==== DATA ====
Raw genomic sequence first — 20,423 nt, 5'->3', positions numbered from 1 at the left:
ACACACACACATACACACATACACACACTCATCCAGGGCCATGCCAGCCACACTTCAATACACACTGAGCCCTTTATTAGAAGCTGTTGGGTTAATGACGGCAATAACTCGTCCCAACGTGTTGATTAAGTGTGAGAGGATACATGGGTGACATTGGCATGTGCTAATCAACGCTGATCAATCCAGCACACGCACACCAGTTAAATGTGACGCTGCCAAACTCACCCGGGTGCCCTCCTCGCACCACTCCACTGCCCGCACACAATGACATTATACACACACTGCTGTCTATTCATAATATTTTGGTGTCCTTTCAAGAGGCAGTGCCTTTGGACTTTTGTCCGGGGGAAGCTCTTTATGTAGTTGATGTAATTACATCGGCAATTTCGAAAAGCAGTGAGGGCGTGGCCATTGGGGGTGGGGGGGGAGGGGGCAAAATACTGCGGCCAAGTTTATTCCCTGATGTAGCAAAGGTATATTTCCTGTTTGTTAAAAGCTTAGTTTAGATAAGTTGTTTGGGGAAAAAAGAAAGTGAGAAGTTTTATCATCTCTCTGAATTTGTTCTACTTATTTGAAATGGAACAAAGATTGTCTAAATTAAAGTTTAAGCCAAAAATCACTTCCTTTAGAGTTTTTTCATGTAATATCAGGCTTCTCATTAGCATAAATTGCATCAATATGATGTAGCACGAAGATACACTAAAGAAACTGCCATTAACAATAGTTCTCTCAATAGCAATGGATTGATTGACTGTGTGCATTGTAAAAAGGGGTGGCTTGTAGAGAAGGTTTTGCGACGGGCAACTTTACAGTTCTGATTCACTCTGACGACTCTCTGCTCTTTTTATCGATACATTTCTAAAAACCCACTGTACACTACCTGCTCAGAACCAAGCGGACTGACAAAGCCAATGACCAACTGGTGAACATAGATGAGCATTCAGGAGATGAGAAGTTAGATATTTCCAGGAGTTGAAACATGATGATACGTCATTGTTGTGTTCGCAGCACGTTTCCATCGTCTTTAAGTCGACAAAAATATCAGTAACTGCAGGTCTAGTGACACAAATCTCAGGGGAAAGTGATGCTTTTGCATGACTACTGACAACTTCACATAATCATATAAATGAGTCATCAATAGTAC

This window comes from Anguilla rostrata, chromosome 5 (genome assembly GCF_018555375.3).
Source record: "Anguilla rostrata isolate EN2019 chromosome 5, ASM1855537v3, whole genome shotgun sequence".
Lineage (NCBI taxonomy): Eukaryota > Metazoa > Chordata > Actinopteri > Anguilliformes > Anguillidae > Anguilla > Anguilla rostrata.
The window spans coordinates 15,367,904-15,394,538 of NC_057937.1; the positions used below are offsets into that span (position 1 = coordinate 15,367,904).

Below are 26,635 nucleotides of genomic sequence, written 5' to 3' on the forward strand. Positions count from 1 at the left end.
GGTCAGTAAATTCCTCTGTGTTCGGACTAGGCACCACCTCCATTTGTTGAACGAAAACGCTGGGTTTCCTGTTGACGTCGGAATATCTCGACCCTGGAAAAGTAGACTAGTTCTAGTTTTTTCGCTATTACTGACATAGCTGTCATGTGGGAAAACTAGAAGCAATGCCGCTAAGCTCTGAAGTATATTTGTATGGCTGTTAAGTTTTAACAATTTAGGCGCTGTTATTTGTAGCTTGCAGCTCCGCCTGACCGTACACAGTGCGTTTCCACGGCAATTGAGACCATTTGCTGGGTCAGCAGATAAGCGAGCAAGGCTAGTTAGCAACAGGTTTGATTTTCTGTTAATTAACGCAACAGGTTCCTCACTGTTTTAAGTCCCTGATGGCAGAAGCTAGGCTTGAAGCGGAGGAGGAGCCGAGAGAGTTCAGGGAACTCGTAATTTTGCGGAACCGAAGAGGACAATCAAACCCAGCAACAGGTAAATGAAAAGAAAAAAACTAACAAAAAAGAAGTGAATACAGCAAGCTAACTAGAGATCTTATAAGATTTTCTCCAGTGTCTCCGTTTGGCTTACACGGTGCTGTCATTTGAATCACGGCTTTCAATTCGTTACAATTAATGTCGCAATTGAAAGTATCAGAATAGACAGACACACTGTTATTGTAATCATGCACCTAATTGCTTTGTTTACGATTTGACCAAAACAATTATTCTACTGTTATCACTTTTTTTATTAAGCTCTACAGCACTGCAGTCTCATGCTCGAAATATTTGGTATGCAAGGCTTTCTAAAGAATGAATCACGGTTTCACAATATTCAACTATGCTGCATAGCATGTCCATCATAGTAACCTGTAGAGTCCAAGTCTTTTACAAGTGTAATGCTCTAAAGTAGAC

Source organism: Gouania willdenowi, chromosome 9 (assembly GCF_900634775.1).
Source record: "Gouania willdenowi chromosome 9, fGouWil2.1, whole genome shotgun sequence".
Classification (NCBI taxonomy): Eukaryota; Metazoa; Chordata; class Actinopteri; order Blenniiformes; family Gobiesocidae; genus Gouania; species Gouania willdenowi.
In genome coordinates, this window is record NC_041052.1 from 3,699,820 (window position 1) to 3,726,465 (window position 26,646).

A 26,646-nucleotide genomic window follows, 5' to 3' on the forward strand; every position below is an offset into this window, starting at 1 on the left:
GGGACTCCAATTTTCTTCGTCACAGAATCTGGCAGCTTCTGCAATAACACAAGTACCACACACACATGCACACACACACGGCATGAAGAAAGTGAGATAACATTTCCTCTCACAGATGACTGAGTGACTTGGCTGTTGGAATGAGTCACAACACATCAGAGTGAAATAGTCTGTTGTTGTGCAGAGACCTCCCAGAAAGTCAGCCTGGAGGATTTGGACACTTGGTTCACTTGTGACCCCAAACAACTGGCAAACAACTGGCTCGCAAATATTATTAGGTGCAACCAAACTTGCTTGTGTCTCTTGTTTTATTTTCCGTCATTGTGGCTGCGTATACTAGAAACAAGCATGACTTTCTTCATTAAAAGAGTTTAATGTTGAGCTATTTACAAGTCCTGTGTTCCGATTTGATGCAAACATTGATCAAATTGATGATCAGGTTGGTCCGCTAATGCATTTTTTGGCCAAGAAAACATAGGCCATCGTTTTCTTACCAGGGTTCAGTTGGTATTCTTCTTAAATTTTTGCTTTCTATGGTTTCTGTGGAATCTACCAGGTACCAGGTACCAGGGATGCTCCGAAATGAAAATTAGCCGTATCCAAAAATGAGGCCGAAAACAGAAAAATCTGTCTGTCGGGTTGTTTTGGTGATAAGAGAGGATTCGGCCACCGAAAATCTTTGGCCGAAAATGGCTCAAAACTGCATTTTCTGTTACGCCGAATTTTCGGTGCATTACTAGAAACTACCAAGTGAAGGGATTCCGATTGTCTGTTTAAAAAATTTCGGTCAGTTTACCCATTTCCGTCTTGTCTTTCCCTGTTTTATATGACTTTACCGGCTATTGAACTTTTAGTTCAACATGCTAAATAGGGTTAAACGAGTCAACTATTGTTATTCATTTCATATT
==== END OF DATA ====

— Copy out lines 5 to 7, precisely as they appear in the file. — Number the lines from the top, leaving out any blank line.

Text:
Lineage (NCBI taxonomy): Eukaryota > Metazoa > Chordata > Actinopteri > Anguilliformes > Anguillidae > Anguilla > Anguilla rostrata.
The window spans coordinates 15,367,904-15,394,538 of NC_057937.1; the positions used below are offsets into that span (position 1 = coordinate 15,367,904).

Below are 26,635 nucleotides of genomic sequence, written 5' to 3' on the forward strand. Positions count from 1 at the left end.